It is based on the method of trigonometric parallax, one of the most ancient and standard methods of determining stellar distances. The parallax of a star is half of the angular distance a star appears to move against the celestial sphere due to the orbit of the Earth around the Sun. (See the diagram at right.) Equivalently, it is the angle subtended at a star by the radius of the Earth's orbit. One parsec is defined to be the distance from the Earth to a star that has a parallax of 1 arcsecond. It is, therefore, approximately:
The first direct measurements of an object at interstellar distances (of the star 61 Cygni, by Friedrich Wilhelm Bessel in 1838) were done using trigonometry using the width of the Earth's orbit as a baseline. The parsec follows naturally from this method, since the distance (in parsecs) is simply the reciprocal of the parallax angle (in arcseconds).
Though it had probably been used before, the term parsec was first mentioned in an astronomical publication in 1913, when Frank Watson Dyson expressed his concern for the need of a name for that unit of distance. He himself proposed the name astron, while Carl Charlier had suggested siriometer. However, Herbert Hall Turner's suggestion, parsec, was eventually adopted.
Usage and Measurement
Since the parallax method is the fundamental calibration step for distance determination in astrophysics, its unit of choice, the parsec, is the most used unit of distance in scholarly astronomical publications. Newspapers and popular science magazines prefer a more intuitive unit, the light year.
There is no star whose parallax is more than 1 arcsecond. The closest star to the Earth (having the largest measured parallax) is Proxima Centauri with a parallax of 0.772 arcseconds; it is thus 1.295 parsecs, or 4.225 light-years, away from us. Because of the extremely small scale of parallactic shifts, ground-based parallax methods provide reliable measurements of stellar distances of no more than 325 light-years, or about 100 parsecs, corresponding to parallaxes of no less than 0.01 arcsecond, or 10 mas (milliarcsecond).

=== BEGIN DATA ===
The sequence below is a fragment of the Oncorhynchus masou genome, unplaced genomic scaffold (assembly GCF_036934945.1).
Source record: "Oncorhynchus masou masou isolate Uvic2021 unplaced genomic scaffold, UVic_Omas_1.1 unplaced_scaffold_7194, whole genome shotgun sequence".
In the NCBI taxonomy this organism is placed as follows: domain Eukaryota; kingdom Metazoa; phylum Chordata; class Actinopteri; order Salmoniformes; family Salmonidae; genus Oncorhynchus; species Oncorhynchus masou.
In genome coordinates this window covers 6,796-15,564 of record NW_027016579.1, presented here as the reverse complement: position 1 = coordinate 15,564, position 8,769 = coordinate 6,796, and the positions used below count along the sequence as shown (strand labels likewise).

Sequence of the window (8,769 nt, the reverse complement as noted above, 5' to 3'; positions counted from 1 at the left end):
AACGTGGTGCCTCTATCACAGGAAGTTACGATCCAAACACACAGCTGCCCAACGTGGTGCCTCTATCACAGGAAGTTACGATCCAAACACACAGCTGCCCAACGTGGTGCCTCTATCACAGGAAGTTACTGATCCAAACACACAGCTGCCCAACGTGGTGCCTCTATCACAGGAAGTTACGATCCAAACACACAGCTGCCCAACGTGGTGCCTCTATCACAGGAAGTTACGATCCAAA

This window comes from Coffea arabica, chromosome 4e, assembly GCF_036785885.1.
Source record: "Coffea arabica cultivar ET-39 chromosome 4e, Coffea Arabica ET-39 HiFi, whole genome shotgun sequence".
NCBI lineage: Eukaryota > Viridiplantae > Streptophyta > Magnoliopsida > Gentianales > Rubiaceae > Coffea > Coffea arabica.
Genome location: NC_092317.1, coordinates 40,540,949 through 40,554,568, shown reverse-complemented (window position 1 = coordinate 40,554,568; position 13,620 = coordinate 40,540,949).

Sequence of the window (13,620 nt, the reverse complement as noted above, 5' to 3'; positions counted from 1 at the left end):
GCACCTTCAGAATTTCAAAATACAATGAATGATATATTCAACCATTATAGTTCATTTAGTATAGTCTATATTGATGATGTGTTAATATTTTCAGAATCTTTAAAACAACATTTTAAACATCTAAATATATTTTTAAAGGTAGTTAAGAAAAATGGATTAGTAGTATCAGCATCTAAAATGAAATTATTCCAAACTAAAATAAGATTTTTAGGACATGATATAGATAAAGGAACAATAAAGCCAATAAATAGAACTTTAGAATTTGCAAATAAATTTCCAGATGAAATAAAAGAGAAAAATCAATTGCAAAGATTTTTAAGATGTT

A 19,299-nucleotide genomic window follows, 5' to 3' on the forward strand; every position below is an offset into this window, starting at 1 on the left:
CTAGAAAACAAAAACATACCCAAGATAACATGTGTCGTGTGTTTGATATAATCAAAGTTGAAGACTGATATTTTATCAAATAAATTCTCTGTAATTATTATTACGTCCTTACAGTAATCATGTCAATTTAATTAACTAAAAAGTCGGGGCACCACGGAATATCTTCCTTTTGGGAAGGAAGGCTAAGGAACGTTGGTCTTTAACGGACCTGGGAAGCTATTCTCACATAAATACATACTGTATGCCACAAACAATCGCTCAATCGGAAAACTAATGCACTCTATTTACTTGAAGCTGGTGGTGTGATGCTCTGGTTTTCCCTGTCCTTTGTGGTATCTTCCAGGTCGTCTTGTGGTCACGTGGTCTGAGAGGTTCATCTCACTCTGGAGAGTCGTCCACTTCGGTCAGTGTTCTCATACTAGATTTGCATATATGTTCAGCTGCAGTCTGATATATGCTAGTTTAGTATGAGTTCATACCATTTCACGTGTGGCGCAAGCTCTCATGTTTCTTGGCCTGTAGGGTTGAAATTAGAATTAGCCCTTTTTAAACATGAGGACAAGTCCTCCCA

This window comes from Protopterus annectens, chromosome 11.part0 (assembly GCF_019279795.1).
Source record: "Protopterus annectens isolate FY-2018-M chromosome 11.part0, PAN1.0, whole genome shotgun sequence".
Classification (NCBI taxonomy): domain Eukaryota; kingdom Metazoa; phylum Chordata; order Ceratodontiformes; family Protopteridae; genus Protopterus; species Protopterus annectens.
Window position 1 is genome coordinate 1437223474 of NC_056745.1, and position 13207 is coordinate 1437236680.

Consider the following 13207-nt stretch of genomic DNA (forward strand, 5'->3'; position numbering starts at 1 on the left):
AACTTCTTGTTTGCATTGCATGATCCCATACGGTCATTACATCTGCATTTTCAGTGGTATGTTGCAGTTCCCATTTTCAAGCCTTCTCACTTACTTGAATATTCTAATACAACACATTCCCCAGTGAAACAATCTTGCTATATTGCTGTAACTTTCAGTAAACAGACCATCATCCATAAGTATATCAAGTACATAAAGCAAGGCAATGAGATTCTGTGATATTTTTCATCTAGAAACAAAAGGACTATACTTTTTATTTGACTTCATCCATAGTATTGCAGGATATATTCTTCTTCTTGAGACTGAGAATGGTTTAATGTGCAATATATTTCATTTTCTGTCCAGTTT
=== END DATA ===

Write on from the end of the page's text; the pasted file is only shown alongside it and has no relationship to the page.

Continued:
Between 1989 and 1993 the Hipparcos satellite, launched by the European Space Agency (ESA) in 1989, measured parallaxes for about 100,000 stars, with a precision of about 0.97 mas, and obtained accurate measurements for stellar distances of around 1000 pc.
NASA's FAME satellite was due to be launched in 2004, to measure parallaxes for about 40 million stars with sufficient precision to measure stellar distances of up to 2000 pc. However, the mission's funding was withdrawn by NASA in January 2002.
The ESA's GAIA satellite, due to be launched in mid-2012, will be of sufficiently high astrometric precision to measure stellar distances to within 10% accuracy as far as the Galactic Center about 8 kpc away in the Sagittarius constellation.
Distances in parsecs
Distances less than a parsec
Distances measured in fractions of a parsec usually involve objects within a star system.
- One astronomical unit (the distance from the Sun to the Earth) is 4.85 × 10−6 parsecs.
- The most distant space probe, Voyager 1, was 4.6 × 10−4 parsecs away from Earth in September 2004. It took Voyager 27 years to cover that distance.
- The Oort cloud is approximately 0.6 parsec in diameter.
Parsecs and kiloparsecs
- The nearest known star (other than the Sun), Proxima Centauri is 1.29 parsecs away.
- The center of our galaxy, the Milky Way, is about 8 kiloparsecs away. The Galaxy is about 30 kiloparsecs across.
- The Triangulum Galaxy (M33), at a bit under 800 kiloparsecs away, is the most distant object visible to the naked eye.
Megaparsecs and gigaparsecs
One gigaparsec, abbreviation "Gpc", is one billion parsecs — one of the largest distance measures used. One gigaparsec equals 3.261564 billion light years, or roughly 1/4 the distance to the horizon of the observable universe (dictated by the cosmic background radiation). Gigaparsecs are typically used to measure distances to supergalactic structures, such as clusters of quasars or the Great Wall.
- The Andromeda Galaxy is 0.77 megaparsec away.
- The nearest large galaxy cluster, the Virgo Cluster, is about 18 megaparsecs away.
- The galaxy RXJ1242-11, observed to have a supermassive black hole core similar to the Milky Way's, is about 200 megaparsecs away.
- The particle horizon (observable part) of the universe has a radius of about 4 gigaparsecs.
How to calculate the value of a parsec
In the diagram above (not to scale), S represents the Sun, and E the Earth at one point in its orbit. D is an object at a distance of one parsec from the Sun. By definition, the angle D is one arcsecond and the distance ES is one astronomical unit. By trigonometry, the distance SD is
One astronomical unit is equal to approximately 1.49598×108 km, so